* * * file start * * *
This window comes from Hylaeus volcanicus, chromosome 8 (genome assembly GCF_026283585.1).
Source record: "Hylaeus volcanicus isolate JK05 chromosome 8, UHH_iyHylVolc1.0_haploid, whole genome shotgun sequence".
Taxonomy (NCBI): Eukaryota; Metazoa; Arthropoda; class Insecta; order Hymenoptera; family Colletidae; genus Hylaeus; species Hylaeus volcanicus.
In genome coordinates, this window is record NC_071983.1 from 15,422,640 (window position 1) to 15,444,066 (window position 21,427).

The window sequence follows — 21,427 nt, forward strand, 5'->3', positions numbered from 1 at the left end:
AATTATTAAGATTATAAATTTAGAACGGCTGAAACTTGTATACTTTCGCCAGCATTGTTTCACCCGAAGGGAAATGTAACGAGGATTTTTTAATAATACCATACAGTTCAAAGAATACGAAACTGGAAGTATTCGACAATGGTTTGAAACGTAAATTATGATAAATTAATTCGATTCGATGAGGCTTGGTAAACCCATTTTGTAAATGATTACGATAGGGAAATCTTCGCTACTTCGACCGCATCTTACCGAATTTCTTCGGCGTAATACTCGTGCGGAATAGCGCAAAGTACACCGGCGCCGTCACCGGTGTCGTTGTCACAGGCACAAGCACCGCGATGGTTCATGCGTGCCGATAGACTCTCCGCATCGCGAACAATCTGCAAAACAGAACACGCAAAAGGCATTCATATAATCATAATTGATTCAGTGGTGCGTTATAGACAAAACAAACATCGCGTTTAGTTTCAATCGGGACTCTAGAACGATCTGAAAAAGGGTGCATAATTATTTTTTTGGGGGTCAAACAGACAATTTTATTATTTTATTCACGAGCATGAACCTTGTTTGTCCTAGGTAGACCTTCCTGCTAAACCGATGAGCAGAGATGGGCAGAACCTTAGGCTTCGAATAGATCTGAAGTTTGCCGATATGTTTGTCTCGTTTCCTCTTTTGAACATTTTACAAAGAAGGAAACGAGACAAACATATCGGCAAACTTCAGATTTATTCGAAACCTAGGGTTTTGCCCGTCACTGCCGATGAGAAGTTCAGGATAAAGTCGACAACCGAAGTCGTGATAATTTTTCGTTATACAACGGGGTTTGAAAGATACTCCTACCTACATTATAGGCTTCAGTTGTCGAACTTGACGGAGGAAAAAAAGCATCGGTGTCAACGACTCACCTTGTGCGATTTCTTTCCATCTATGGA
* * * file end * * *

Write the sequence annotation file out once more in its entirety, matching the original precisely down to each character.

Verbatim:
This window comes from Hylaeus volcanicus, chromosome 8 (genome assembly GCF_026283585.1).
Source record: "Hylaeus volcanicus isolate JK05 chromosome 8, UHH_iyHylVolc1.0_haploid, whole genome shotgun sequence".
Taxonomy (NCBI): Eukaryota; Metazoa; Arthropoda; class Insecta; order Hymenoptera; family Colletidae; genus Hylaeus; species Hylaeus volcanicus.
In genome coordinates, this window is record NC_071983.1 from 15,422,640 (window position 1) to 15,444,066 (window position 21,427).

The window sequence follows — 21,427 nt, forward strand, 5'->3', positions numbered from 1 at the left end:
AATTATTAAGATTATAAATTTAGAACGGCTGAAACTTGTATACTTTCGCCAGCATTGTTTCACCCGAAGGGAAATGTAACGAGGATTTTTTAATAATACCATACAGTTCAAAGAATACGAAACTGGAAGTATTCGACAATGGTTTGAAACGTAAATTATGATAAATTAATTCGATTCGATGAGGCTTGGTAAACCCATTTTGTAAATGATTACGATAGGGAAATCTTCGCTACTTCGACCGCATCTTACCGAATTTCTTCGGCGTAATACTCGTGCGGAATAGCGCAAAGTACACCGGCGCCGTCACCGGTGTCGTTGTCACAGGCACAAGCACCGCGATGGTTCATGCGTGCCGATAGACTCTCCGCATCGCGAACAATCTGCAAAACAGAACACGCAAAAGGCATTCATATAATCATAATTGATTCAGTGGTGCGTTATAGACAAAACAAACATCGCGTTTAGTTTCAATCGGGACTCTAGAACGATCTGAAAAAGGGTGCATAATTATTTTTTTGGGGGTCAAACAGACAATTTTATTATTTTATTCACGAGCATGAACCTTGTTTGTCCTAGGTAGACCTTCCTGCTAAACCGATGAGCAGAGATGGGCAGAACCTTAGGCTTCGAATAGATCTGAAGTTTGCCGATATGTTTGTCTCGTTTCCTCTTTTGAACATTTTACAAAGAAGGAAACGAGACAAACATATCGGCAAACTTCAGATTTATTCGAAACCTAGGGTTTTGCCCGTCACTGCCGATGAGAAGTTCAGGATAAAGTCGACAACCGAAGTCGTGATAATTTTTCGTTATACAACGGGGTTTGAAAGATACTCCTACCTACATTATAGGCTTCAGTTGTCGAACTTGACGGAGGAAAAAAAGCATCGGTGTCAACGACTCACCTTGTGCGATTTCTTTCCATCTATGGA